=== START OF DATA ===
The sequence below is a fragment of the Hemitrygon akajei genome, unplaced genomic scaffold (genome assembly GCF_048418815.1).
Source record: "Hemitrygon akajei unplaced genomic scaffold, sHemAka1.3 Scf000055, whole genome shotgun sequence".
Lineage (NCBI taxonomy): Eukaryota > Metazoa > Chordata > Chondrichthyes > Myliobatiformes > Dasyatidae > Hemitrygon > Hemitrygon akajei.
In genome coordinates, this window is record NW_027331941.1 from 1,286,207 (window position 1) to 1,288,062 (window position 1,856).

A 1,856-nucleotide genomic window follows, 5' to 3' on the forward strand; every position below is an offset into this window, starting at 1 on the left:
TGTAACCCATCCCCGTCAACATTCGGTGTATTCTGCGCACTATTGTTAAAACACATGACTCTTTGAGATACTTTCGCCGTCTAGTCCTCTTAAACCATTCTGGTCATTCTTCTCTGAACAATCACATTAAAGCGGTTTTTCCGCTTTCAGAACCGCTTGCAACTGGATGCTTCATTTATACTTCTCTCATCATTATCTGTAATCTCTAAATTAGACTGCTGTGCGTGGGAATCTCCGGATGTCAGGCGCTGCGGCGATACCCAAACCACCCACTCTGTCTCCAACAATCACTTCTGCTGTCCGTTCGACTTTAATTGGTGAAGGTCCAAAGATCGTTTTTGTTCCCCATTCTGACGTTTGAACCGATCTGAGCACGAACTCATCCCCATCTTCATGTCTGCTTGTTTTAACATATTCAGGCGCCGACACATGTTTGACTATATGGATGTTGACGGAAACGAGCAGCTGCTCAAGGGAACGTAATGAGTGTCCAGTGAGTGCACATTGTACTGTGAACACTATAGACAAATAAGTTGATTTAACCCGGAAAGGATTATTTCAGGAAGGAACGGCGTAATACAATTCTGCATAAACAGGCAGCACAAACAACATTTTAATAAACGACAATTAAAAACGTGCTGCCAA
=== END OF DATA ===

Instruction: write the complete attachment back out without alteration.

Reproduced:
The sequence below is a fragment of the Hemitrygon akajei genome, unplaced genomic scaffold (genome assembly GCF_048418815.1).
Source record: "Hemitrygon akajei unplaced genomic scaffold, sHemAka1.3 Scf000055, whole genome shotgun sequence".
Lineage (NCBI taxonomy): Eukaryota > Metazoa > Chordata > Chondrichthyes > Myliobatiformes > Dasyatidae > Hemitrygon > Hemitrygon akajei.
In genome coordinates, this window is record NW_027331941.1 from 1,286,207 (window position 1) to 1,288,062 (window position 1,856).

A 1,856-nucleotide genomic window follows, 5' to 3' on the forward strand; every position below is an offset into this window, starting at 1 on the left:
TGTAACCCATCCCCGTCAACATTCGGTGTATTCTGCGCACTATTGTTAAAACACATGACTCTTTGAGATACTTTCGCCGTCTAGTCCTCTTAAACCATTCTGGTCATTCTTCTCTGAACAATCACATTAAAGCGGTTTTTCCGCTTTCAGAACCGCTTGCAACTGGATGCTTCATTTATACTTCTCTCATCATTATCTGTAATCTCTAAATTAGACTGCTGTGCGTGGGAATCTCCGGATGTCAGGCGCTGCGGCGATACCCAAACCACCCACTCTGTCTCCAACAATCACTTCTGCTGTCCGTTCGACTTTAATTGGTGAAGGTCCAAAGATCGTTTTTGTTCCCCATTCTGACGTTTGAACCGATCTGAGCACGAACTCATCCCCATCTTCATGTCTGCTTGTTTTAACATATTCAGGCGCCGACACATGTTTGACTATATGGATGTTGACGGAAACGAGCAGCTGCTCAAGGGAACGTAATGAGTGTCCAGTGAGTGCACATTGTACTGTGAACACTATAGACAAATAAGTTGATTTAACCCGGAAAGGATTATTTCAGGAAGGAACGGCGTAATACAATTCTGCATAAACAGGCAGCACAAACAACATTTTAATAAACGACAATTAAAAACGTGCTGCCAA